Referring back to block 325, if there is a miss in storage 205, control functionality 215 may cause a TLB reload, in which the virtual address associated with the operation is translated by the page translation mechanism (block 335). Once the translation is complete, control functionality 215 determines if the page size of the returned address translation is a different size than any of the current page size allocations in storage 205 (block 340). If the page size of the address translation is not different, control functionality 215 stores the translation in storage 205 and storage 210 (block 345). However, if the page size is different than any of the current page size allocations in storage 205 (block 340), control functionality 215 reallocates or reconfigures storage 205 to store the different page sized address translation (block 350). For example, if the page size is 2 MB and storage 205 is configured entirely for 4 KB pages, control functionality 215 may reconfigure storage 205 as described above. Operation proceeds as described above in block 345. The entry within storage 210 that is used may be determined by an LRU algorithm.

Referring back to block 310, if there is more than one received operation, control functionality 215 accesses storage 210 to look for a match for the younger operation (block 355). If there is a hit within storage 210, control functionality 215 provides the corresponding address translation from storage 210 and completes the operation (block 365). However, if there is a miss in storage 210 (block 360), control functionality 215 checks to see if the younger and older operations have the same address (block 370). If the addresses are different, control functionality 215 may cause the operation to be rescheduled. However, if the addresses are the same (block 370), control functionality 215 provides the translation from storage 205 (block 380) and completes the operation (block 320).

Turning to FIG. 4, a block diagram of one embodiment of a computer system 400 is shown. Components that correspond to those shown in FIG. 1 and FIG. 2 are numbered identically for clarity and simplicity. Computer system 400 includes a microprocessor 100 coupled to a system memory 410 via a memory bus 415. Microprocessor 100 is further coupled to an I/O node 420 via a system bus 425. I/O node 420 is coupled to a graphics adapter 430 via a graphics bus 435. I/O node 420 is also coupled to a peripheral device 440 via a peripheral bus 445.

In the illustrated embodiment, microprocessor 100 is coupled directly to system memory 410 via memory bus 415. For controlling accesses to system memory 410, microprocessor may include a memory controller (not shown) within bus interface unit 140 of FIG. 1, for example. It is noted however that in other embodiments, system memory 410 may be coupled to microprocessor 100 through I/O node 420. In such an embodiment, I/O node 420 may include a memory controller (not shown). Further, in one embodiment, microprocessor 100 includes one or more TLB structures such as TLB 107 of FIG. 2, for example.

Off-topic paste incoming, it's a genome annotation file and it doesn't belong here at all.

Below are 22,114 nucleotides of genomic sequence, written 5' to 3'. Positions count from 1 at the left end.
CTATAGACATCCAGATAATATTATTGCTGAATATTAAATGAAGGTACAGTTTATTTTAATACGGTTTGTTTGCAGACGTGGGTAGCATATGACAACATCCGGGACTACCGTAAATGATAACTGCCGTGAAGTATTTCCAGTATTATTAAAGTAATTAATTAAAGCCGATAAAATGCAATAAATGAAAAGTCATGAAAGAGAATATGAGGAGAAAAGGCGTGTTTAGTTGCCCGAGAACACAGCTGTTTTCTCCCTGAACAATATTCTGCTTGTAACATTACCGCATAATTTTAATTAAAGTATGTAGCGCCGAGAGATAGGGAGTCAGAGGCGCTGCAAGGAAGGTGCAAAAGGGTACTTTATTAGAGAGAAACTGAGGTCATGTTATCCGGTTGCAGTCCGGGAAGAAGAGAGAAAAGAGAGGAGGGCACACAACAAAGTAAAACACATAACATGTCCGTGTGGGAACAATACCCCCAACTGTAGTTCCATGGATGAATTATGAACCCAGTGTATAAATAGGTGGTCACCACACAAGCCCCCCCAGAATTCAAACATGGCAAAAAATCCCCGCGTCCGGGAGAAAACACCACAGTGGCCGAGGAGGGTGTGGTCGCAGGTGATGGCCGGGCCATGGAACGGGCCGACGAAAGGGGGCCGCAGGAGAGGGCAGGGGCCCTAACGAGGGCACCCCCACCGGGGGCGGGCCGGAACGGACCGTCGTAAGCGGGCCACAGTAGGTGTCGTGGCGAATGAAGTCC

System memory 410 may include any suitable memory devices. For example, in one embodiment, system memory may include one or more banks of memory devices in the dynamic random access memory (DRAM) family of devices. Although it is contemplated that other embodiments may include other memory devices and configurations.

In the illustrated embodiment, I/O node 420 is coupled to a graphics bus 435, a peripheral bus 440 and a system bus 425. Accordingly, I/O node 420 may include a variety of bus interface logic (not shown) which may include buffers and control logic for managing the flow of transactions between the various buses. In one embodiment, system bus 425 may be a packet based interconnect compatible with the HyperTransport™ technology. In such an embodiment, I/O node 420 may be configured to handle packet transactions. In alternative embodiments, system bus 425 may be a typical shared bus architecture such as a front-side bus (FSB), for example.

Further, graphics bus 435 may be compatible with accelerated graphics port (AGP) bus technology. In one embodiment, graphics adapter 430 may be any of a variety of graphics devices configured to generate graphics images for display. Peripheral bus 445 may be an example of a common peripheral bus such as a peripheral component interconnect (PCI) bus, for example. Peripheral device 440 may any type of peripheral device such as a modem or sound card, for example.

It is noted that although the above embodiments include an older and a younger operation, it is contemplated that other embodiments may include any number of received operations. As such, control functionality 215 may be configured to receive and process more than two operations substantially simultaneously. For example, in one embodiment, storage 210 may have any number of ports, thereby enabling multiple younger operations to be processed with an oldest operation.

Although the embodiments above have been described in considerable detail, numerous variations and modifications will become apparent to those skilled in the art once the above disclosure is fully appreciated. It is intended that the following claims be interpreted to embrace all such variations and modifications.

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US8379450Oct 19, 2011Feb 19, 2013Mosaid Technologies IncorporatedNon-volatile memory device having configurable page size
US8417912Sep 3, 2010Apr 9, 2013International Business Machines CorporationManagement of low-paging space conditions in an operating system
US8619493Jan 11, 2012Dec 31, 2013Mosaid Technologies IncorporatedFlexible memory operations in NAND flash devices
US8639909Feb 22, 2013Jan 28, 2014International Business Machines CorporationManagement of low-paging space conditions in an operating system
US8675408Jan 17, 2013Mar 18, 2014Mosaid Technologies IncorporatedNon-volatile memory device having configurable page size
Classifications
U.S. Classification711/205, 711/206, 711/207, 711/E12.061
International ClassificationG06F12/00
Cooperative ClassificationG06F12/1027, G06F2212/681, G06F2212/652
European ClassificationG06F12/10L